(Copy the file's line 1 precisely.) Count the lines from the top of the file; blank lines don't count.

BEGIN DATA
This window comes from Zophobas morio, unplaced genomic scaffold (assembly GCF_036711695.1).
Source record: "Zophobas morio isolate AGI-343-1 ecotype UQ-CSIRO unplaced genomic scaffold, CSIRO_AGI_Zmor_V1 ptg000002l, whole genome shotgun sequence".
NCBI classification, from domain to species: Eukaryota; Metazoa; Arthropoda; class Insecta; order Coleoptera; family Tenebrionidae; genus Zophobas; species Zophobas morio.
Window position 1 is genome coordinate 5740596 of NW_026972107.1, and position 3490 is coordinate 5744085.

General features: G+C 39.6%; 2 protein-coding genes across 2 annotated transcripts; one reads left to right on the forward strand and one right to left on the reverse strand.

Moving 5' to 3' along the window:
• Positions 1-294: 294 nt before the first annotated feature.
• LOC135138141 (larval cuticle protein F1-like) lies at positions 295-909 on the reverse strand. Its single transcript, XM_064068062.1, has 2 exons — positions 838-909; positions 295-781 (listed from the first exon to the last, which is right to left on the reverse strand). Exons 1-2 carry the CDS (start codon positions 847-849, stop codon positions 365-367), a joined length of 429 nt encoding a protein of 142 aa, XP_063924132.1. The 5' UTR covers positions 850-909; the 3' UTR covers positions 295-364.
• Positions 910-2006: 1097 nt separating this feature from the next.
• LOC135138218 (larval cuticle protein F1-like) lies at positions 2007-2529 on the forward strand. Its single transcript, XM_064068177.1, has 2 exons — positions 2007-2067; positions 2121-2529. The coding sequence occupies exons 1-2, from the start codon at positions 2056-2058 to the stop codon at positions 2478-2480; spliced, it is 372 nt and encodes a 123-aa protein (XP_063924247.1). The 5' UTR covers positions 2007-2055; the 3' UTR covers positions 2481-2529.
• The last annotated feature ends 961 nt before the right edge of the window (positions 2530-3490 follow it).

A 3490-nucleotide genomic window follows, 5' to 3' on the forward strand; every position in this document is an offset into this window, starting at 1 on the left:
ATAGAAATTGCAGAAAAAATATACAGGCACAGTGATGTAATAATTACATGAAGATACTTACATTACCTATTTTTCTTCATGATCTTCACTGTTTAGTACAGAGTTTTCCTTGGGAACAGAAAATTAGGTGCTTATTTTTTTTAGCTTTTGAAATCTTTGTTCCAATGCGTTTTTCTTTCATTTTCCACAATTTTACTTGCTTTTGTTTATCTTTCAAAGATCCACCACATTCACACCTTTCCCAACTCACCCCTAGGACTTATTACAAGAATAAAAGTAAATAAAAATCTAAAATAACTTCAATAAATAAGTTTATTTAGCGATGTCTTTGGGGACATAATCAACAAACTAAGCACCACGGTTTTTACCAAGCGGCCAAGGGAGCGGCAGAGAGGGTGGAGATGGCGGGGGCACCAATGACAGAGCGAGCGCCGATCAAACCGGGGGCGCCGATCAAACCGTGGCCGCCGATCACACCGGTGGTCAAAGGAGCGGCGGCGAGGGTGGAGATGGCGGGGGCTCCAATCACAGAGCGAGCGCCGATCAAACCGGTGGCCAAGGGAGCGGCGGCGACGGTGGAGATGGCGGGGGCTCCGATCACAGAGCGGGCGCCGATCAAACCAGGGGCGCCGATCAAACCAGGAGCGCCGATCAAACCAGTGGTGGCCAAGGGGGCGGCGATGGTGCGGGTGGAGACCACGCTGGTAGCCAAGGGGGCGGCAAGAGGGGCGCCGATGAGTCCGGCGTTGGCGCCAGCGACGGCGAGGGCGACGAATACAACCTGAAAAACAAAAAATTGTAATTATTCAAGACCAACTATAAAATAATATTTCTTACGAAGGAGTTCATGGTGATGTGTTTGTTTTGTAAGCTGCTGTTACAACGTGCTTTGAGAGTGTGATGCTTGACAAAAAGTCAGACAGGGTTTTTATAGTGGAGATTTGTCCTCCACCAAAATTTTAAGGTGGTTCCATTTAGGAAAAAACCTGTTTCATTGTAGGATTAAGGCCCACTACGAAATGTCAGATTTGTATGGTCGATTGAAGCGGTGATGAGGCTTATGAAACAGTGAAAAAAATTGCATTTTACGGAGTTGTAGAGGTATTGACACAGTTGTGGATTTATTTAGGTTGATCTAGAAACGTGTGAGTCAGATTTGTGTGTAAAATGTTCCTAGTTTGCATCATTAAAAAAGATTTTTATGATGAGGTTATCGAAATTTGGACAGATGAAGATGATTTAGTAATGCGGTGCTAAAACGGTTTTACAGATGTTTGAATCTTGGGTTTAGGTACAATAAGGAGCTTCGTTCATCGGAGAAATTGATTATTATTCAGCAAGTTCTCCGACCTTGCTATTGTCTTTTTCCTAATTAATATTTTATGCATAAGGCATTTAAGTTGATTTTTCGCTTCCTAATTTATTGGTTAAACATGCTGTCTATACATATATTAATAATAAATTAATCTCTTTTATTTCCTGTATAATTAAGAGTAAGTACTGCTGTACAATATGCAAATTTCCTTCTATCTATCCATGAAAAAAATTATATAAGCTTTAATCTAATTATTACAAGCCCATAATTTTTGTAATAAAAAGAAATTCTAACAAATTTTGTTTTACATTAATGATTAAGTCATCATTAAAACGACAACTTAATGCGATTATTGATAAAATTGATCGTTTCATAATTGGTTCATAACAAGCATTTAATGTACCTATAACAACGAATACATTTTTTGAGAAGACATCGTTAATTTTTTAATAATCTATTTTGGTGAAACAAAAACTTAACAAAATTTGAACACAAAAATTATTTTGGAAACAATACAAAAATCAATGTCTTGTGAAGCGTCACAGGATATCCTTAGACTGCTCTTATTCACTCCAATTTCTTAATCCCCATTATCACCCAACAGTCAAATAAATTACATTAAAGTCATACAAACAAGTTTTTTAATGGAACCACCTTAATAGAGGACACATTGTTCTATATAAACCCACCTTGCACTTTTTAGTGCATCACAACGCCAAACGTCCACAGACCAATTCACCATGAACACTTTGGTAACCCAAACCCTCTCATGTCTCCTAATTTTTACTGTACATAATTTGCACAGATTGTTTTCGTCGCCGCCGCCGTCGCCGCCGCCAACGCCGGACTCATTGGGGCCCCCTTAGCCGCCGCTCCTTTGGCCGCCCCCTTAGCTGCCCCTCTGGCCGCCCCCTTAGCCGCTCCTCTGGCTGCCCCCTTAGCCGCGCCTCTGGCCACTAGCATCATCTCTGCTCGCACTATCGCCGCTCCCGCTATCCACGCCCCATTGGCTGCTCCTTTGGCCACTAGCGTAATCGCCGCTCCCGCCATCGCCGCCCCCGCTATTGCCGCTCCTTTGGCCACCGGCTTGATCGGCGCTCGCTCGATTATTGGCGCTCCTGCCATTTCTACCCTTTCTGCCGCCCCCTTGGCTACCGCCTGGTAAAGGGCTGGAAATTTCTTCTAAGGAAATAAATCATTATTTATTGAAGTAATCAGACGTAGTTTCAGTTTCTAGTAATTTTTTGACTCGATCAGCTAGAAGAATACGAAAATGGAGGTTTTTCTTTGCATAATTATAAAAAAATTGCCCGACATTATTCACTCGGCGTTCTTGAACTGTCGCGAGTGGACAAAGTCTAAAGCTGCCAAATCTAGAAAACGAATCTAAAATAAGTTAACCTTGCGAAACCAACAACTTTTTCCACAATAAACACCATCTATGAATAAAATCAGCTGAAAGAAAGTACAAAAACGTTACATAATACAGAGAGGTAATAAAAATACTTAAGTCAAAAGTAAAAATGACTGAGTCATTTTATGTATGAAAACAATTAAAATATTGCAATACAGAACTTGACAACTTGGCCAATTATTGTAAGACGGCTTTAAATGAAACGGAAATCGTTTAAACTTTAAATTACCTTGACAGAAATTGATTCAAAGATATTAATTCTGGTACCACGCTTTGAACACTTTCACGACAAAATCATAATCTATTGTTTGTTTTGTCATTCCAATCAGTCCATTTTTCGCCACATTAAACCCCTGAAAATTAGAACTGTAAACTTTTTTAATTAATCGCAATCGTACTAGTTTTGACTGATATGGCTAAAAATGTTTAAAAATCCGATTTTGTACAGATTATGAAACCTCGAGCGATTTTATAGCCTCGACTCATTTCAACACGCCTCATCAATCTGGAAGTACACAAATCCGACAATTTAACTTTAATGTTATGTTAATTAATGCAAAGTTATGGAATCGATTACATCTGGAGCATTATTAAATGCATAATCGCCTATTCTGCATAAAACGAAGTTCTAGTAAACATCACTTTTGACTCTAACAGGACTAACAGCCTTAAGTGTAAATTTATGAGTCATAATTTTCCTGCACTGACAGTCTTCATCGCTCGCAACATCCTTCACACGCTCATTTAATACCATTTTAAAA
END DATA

This window comes from Zophobas morio, unplaced genomic scaffold (assembly GCF_036711695.1).